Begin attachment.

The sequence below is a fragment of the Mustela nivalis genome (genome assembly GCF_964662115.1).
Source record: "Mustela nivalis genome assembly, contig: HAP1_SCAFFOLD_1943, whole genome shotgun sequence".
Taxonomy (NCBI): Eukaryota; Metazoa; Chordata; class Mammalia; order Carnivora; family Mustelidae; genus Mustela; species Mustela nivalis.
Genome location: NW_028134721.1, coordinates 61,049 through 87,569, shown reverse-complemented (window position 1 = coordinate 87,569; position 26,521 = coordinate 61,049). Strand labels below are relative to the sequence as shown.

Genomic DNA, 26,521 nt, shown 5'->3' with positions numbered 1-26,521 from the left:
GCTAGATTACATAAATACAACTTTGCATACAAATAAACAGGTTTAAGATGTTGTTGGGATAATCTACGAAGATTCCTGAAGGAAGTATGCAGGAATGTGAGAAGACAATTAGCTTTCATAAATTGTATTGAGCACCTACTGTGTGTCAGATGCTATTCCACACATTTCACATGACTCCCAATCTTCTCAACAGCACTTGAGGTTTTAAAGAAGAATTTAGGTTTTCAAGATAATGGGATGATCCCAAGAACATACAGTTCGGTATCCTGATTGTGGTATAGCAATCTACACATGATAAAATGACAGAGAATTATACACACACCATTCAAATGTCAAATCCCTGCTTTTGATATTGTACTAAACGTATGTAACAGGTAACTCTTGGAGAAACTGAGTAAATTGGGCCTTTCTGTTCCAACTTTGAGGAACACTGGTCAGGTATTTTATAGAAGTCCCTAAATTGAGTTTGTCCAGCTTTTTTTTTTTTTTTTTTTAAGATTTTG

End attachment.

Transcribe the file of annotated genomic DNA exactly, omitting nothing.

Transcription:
The sequence below is a fragment of the Mustela nivalis genome (genome assembly GCF_964662115.1).
Source record: "Mustela nivalis genome assembly, contig: HAP1_SCAFFOLD_1943, whole genome shotgun sequence".
Taxonomy (NCBI): Eukaryota; Metazoa; Chordata; class Mammalia; order Carnivora; family Mustelidae; genus Mustela; species Mustela nivalis.
Genome location: NW_028134721.1, coordinates 61,049 through 87,569, shown reverse-complemented (window position 1 = coordinate 87,569; position 26,521 = coordinate 61,049). Strand labels below are relative to the sequence as shown.

Genomic DNA, 26,521 nt, shown 5'->3' with positions numbered 1-26,521 from the left:
GCTAGATTACATAAATACAACTTTGCATACAAATAAACAGGTTTAAGATGTTGTTGGGATAATCTACGAAGATTCCTGAAGGAAGTATGCAGGAATGTGAGAAGACAATTAGCTTTCATAAATTGTATTGAGCACCTACTGTGTGTCAGATGCTATTCCACACATTTCACATGACTCCCAATCTTCTCAACAGCACTTGAGGTTTTAAAGAAGAATTTAGGTTTTCAAGATAATGGGATGATCCCAAGAACATACAGTTCGGTATCCTGATTGTGGTATAGCAATCTACACATGATAAAATGACAGAGAATTATACACACACCATTCAAATGTCAAATCCCTGCTTTTGATATTGTACTAAACGTATGTAACAGGTAACTCTTGGAGAAACTGAGTAAATTGGGCCTTTCTGTTCCAACTTTGAGGAACACTGGTCAGGTATTTTATAGAAGTCCCTAAATTGAGTTTGTCCAGCTTTTTTTTTTTTTTTTTTTAAGATTTTG